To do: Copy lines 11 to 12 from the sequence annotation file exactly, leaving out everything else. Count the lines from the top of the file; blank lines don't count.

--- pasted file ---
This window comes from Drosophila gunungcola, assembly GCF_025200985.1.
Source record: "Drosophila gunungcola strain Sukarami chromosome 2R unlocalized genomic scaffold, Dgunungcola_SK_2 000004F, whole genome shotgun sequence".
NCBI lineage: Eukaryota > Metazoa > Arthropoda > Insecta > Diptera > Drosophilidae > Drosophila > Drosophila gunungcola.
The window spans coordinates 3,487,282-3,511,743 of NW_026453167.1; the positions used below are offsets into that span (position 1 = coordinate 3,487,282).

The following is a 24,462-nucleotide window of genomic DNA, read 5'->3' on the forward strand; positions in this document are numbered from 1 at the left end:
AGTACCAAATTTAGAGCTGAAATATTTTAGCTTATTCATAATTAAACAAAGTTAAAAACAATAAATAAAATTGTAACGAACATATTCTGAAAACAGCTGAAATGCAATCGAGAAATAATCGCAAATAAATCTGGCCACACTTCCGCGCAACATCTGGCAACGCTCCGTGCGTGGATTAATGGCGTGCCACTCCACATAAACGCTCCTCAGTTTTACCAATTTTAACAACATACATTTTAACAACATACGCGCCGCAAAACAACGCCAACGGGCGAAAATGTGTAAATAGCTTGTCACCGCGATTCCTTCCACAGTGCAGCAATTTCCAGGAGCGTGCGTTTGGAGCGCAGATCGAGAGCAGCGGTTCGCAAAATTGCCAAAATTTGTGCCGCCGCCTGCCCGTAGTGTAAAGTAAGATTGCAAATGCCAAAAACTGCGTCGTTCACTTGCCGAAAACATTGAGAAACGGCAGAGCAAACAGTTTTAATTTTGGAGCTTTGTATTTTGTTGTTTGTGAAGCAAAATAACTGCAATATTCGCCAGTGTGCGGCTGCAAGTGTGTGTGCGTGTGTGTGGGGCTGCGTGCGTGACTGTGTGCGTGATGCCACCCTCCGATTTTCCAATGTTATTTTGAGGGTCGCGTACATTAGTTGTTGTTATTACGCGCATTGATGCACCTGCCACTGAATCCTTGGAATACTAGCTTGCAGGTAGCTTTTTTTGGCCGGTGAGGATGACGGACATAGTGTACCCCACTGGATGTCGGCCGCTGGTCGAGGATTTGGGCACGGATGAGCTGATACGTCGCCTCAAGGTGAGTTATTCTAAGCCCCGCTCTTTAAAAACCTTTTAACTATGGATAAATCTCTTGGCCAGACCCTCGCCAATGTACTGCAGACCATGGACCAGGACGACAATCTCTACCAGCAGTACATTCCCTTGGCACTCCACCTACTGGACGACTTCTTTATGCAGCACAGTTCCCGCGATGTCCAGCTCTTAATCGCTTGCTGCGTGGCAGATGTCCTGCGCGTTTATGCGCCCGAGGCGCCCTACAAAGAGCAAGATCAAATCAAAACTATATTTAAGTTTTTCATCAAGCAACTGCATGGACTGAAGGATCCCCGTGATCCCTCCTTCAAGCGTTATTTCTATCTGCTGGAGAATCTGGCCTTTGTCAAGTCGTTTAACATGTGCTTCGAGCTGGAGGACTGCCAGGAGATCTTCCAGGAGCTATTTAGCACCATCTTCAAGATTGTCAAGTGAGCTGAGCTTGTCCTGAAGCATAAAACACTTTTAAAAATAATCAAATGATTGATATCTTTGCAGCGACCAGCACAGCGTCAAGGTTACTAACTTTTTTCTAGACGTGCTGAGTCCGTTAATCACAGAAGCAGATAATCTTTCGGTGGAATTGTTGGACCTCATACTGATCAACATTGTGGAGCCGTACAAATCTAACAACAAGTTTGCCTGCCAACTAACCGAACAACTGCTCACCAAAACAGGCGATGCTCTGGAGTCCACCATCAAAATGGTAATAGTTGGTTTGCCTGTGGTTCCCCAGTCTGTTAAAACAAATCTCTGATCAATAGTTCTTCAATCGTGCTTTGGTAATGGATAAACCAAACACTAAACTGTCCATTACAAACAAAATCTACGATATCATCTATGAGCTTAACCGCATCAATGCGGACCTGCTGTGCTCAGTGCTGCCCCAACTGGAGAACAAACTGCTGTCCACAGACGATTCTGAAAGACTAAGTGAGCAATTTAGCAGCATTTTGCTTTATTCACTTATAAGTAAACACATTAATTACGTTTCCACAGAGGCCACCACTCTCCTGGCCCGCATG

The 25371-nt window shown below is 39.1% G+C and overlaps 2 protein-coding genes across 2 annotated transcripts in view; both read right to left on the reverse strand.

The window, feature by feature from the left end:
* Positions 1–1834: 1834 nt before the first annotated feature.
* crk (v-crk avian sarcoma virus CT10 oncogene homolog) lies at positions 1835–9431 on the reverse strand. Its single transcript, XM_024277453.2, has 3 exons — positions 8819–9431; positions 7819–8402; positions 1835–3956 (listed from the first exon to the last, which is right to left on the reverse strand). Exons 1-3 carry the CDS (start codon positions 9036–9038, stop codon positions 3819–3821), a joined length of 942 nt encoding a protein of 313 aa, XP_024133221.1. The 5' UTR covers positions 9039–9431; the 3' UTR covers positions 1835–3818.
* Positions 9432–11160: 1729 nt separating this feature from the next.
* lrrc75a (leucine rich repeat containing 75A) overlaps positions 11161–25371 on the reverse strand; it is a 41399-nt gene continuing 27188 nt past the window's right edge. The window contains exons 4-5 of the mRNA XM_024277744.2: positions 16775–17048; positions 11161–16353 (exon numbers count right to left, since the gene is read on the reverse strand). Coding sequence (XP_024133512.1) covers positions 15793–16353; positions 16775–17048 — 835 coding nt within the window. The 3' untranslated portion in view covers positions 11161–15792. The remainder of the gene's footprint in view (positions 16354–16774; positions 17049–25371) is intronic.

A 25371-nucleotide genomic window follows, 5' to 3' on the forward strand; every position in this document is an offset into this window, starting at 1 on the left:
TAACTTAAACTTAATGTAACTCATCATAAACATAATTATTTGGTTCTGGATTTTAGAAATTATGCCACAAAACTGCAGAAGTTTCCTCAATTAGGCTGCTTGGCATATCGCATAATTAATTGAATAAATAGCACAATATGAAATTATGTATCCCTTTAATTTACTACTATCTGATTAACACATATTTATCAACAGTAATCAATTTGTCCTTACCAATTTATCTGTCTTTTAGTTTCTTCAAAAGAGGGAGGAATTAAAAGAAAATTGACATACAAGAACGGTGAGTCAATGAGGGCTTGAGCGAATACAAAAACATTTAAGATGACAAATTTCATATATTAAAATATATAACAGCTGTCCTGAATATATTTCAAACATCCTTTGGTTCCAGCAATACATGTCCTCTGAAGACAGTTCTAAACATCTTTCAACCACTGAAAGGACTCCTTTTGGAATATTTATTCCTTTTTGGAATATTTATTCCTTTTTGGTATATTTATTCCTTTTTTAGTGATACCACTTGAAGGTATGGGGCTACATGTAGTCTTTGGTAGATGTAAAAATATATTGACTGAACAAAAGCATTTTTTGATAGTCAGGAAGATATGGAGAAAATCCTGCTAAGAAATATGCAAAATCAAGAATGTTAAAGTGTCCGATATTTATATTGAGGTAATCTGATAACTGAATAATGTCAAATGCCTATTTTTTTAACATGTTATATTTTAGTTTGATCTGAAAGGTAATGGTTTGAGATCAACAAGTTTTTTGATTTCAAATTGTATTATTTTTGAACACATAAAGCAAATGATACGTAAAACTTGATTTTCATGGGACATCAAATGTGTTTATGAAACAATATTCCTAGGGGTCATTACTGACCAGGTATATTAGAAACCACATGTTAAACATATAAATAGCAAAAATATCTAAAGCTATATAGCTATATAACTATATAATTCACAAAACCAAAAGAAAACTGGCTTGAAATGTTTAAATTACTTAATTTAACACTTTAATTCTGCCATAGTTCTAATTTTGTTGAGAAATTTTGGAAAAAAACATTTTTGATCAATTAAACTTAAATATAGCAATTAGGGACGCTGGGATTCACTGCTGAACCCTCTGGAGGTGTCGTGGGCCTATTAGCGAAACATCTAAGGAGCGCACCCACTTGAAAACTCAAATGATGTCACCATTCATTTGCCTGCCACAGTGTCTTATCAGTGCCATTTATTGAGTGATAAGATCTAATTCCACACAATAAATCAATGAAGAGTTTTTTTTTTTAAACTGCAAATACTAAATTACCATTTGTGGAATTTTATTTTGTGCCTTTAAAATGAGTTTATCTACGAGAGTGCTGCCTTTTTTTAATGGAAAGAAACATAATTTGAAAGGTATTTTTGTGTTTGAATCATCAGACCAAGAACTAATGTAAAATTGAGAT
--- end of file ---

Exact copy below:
* Positions 9432–11160: 1729 nt separating this feature from the next.
* lrrc75a (leucine rich repeat containing 75A) overlaps positions 11161–25371 on the reverse strand; it is a 41399-nt gene continuing 27188 nt past the window's right edge. The window contains exons 4-5 of the mRNA XM_024277744.2: positions 16775–17048; positions 11161–16353 (exon numbers count right to left, since the gene is read on the reverse strand). Coding sequence (XP_024133512.1) covers positions 15793–16353; positions 16775–17048 — 835 coding nt within the window. The 3' untranslated portion in view covers positions 11161–15792. The remainder of the gene's footprint in view (positions 16354–16774; positions 17049–25371) is intronic.